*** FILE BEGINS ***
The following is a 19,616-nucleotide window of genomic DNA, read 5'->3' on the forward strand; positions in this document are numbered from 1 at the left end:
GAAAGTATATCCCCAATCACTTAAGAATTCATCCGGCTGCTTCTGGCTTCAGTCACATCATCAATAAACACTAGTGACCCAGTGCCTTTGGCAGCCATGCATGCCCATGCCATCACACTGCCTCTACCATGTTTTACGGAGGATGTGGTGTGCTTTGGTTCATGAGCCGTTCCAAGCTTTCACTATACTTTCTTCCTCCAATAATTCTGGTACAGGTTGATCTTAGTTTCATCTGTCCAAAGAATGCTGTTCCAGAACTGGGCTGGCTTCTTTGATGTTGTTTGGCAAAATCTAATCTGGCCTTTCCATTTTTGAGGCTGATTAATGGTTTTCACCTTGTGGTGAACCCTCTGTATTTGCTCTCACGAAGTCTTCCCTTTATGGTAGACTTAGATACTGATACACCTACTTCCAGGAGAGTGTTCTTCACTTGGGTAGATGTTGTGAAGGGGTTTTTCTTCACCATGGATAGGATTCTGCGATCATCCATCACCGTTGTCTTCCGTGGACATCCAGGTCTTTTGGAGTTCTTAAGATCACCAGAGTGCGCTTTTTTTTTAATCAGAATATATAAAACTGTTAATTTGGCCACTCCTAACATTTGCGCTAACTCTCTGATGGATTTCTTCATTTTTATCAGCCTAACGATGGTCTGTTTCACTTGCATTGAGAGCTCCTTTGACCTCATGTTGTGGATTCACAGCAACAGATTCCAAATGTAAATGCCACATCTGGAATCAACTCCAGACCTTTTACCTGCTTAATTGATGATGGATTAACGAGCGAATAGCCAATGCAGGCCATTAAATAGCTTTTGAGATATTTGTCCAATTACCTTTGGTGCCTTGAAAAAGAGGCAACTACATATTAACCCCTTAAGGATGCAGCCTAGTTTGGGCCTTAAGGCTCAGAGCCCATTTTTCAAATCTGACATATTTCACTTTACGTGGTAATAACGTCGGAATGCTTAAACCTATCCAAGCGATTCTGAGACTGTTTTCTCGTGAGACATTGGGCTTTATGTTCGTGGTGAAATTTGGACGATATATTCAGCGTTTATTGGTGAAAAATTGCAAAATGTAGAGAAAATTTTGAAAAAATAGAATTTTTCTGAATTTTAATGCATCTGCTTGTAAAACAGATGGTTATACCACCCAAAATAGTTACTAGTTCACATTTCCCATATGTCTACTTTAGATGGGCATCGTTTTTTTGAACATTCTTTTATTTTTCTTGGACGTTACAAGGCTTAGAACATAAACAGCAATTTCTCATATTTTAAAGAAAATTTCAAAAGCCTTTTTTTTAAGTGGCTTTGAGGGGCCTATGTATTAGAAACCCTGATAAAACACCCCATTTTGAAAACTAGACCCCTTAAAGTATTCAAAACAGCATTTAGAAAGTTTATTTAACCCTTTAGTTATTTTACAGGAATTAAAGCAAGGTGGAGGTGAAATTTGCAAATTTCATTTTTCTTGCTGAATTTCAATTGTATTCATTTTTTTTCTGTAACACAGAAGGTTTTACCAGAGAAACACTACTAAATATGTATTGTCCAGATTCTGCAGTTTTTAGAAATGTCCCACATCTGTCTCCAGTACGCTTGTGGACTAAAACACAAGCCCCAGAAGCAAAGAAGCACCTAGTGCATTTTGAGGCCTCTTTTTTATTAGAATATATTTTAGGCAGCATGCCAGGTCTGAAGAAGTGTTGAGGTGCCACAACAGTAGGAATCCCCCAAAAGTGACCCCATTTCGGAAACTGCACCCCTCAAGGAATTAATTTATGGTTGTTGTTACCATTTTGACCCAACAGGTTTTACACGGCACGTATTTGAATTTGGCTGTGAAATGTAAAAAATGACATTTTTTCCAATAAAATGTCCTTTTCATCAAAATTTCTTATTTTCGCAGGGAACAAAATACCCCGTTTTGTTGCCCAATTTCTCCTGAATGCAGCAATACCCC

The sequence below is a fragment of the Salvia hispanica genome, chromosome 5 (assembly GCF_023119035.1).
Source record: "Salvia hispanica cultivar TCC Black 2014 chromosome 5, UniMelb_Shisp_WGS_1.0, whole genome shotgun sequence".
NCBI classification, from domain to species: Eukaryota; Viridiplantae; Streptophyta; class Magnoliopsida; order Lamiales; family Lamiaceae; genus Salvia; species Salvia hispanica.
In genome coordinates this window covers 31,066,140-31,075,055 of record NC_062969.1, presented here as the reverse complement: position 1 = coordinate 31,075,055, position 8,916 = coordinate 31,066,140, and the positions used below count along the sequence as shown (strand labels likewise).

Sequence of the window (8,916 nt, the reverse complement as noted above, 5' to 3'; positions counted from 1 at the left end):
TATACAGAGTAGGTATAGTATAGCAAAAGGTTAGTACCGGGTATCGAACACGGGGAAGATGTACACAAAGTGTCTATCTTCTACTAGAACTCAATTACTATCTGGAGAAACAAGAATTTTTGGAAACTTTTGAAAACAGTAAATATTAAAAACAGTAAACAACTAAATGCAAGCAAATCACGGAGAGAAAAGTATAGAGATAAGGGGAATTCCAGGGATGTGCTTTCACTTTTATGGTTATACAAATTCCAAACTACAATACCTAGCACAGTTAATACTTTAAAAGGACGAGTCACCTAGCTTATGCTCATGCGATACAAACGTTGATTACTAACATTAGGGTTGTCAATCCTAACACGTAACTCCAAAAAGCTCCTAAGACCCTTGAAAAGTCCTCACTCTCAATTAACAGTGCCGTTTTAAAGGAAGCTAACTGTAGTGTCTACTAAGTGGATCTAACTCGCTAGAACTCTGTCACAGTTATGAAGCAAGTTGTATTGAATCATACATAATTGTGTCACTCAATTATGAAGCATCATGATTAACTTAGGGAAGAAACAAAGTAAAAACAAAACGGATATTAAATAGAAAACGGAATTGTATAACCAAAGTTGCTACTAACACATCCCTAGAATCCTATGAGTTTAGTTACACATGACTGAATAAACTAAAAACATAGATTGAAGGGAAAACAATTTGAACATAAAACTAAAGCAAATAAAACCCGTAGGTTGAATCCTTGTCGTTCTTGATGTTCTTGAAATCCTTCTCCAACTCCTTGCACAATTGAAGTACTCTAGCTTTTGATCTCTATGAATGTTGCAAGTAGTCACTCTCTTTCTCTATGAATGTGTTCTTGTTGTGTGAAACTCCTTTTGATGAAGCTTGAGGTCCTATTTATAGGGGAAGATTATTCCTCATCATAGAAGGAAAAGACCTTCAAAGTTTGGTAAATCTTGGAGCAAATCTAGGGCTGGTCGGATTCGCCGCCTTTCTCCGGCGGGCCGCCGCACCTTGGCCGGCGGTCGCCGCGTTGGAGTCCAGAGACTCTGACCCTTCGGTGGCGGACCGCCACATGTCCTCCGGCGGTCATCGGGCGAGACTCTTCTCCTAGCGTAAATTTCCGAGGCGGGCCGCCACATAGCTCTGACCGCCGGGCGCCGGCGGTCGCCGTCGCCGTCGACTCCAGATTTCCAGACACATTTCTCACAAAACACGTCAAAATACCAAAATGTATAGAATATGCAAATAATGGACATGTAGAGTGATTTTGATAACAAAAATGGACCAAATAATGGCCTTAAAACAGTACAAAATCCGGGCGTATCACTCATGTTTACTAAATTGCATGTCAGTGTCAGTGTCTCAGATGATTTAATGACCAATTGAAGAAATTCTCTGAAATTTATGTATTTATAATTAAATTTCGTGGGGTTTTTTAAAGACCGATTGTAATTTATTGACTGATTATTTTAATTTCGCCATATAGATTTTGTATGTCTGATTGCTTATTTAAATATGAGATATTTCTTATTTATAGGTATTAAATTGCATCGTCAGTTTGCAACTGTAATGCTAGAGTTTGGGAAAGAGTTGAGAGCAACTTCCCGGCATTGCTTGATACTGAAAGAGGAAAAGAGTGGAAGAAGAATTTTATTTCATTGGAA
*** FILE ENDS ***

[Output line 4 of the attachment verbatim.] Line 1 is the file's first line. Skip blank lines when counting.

Source record: "Salvia hispanica cultivar TCC Black 2014 chromosome 5, UniMelb_Shisp_WGS_1.0, whole genome shotgun sequence".